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Three Korean patients with Cantú syndrome caused by mutations in ABCC9 and their clinical manifestations
J Genet Med 2016;13:99-104
Published online December 31, 2016;
© 2016 Korean Society of Medical Genetics.

Jin Hee Jang1, Jung Min Ko1,2,*, Sei Won Yang1, Jong Hee Chae1, and Eun Jung Bae1

1Department of Pediatrics, Seoul National University Children’s Hospital, Seoul, Korea,
2Research Coordination Center for Rare Diseases, Seoul National University Hospital, Seoul, Korea
Jung Min Ko, M.D., Ph.D. Department of Pediatrics, Seoul National University Children’s Hospital, 101 Daehak-ro, Jongno-gu, Seoul 03080, Korea. Tel: +82-2-2072-3570, Fax: +82-2-743-3455, E-mail:
Received May 16, 2016; Revised June 10, 2016; Accepted June 12, 2016.
cc This is an open-access article distributed under the terms of the Creative Commons Attribution Non-Commercial License ( which permits unrestricted non-commercial use, distribution, and reproduction in any medium, provided the original work is properly cited.

Cantú syndrome (CS, OMIM 239850) is a very rare autosomal dominantly inherited genetic disease characterized by congenital hypertrichosis, neonatal macrosomia, a distinct facial features such as macrocephaly, and cardiac defects. Since the first description by Cantú et al. in 1982, about 50 cases have been reported to date. Recently, two causative genes for CS has been found by using exome sequencing analyses: ABCC9 and KCNJ8. Most cases of clinically diagnosed CS have resulted from de novo mutations in ABCC9. In this study, we report three independent Korean children with CS resulting from de novo ABCC9 mutations. Our patients had common clinical findings such as congenital hypertrichosis, distinctive facial features. One of them showed severe pulmonary hypertension and hypertrophic cardiomyopathy, which require medical treatment. And, two patients had a history of patent ductus arteriosus. Although two of our patients had shown early motor developmental delay, it was gradually improved during follow-up periods. Although CS is quite rare, there are the concerns about development of various cardiac problems in the lifetime. Therefore, an accurate diagnosis followed by appropriate management and genetic counseling should be provided to CS patients.

Keywords : Cantú, syndrome, Hypertrichosis, Macrocephaly, Hypertrophic cardiomyopathy, ABCC9

Cantú syndrome (CS, OMIM 239850) is an extremely rare genetic disease that only about 50 cases have been reported worldwide. CS is characterized by congenital hypertrichosis, coarse facial features, neonatal macrosomia, cardiomegaly and skeletal abnormalities [1]. Affected individuals show great variability in clinical manifestations and severity. In earlier reports, the diagnosis of CS had been entirely based on clinical findings. Since the first description of two affected siblings and two unrelated patients by Cantú et al. [2] in 1982, CS was presumed to be an autosomal recessive disorder at first. However, autosomal dominant inheritance was subsequently supported by two further reports of familial cases [3,4]. In 2012, ABCC9 was identified as the first causative gene for CS by exome sequencing analysis [5,6]. In 2013, de novo mutations of KCNJ8 were described as the second cause of CS in two ABCC9 mutation-negative CS patients [7]. ATP-sensitive potassium channels are composed of inward-rectifying potassium channel pore-forming subunits and regulatory sulfonylurea receptor subunits. These channels couple metabolism to excitability in multiple tissues. ABCC9 and KCNJ8 encode the channel regulator, SUR2, and the channel pore-forming subunits, Kir6.1 respectively. Most cases of clinically diagnosed CS have resulted from de novo mutation of ABCC9, and all identified ABCC9 mutations altered amino acids in or close to the transmembrane domains [5]. Therefore, CS is thought to be a member of the potassium channelopathies [5,8]. However, the impacts of ABCC9 and KCNJ8 mutations on its clinical manifestations of CS remains unclear yet.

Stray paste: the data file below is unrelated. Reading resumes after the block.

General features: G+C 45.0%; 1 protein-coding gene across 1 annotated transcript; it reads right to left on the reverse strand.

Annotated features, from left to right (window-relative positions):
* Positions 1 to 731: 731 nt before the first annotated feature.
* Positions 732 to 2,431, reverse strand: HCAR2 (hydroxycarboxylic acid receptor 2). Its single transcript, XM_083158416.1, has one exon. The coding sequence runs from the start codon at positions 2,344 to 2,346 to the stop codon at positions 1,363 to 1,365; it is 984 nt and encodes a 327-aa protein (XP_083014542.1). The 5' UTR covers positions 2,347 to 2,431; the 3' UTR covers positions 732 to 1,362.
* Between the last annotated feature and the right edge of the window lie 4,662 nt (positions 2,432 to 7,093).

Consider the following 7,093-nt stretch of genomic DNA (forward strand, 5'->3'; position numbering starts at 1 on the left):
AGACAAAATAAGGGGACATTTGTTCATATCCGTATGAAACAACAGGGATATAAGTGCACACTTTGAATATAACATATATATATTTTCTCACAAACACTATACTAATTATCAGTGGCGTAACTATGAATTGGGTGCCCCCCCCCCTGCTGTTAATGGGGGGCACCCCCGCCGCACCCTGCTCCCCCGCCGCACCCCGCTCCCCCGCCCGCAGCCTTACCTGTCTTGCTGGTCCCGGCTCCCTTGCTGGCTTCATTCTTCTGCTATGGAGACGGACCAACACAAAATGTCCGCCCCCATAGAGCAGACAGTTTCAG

In Korea, there has been only one fatal case of CS presenting with bronchopulmonary dysplasia and pulmonary hypertension [9]. In this report, we describe the three independent Korean children with CS confirmed by de novo mutations of ABCC9.


1. Patient 1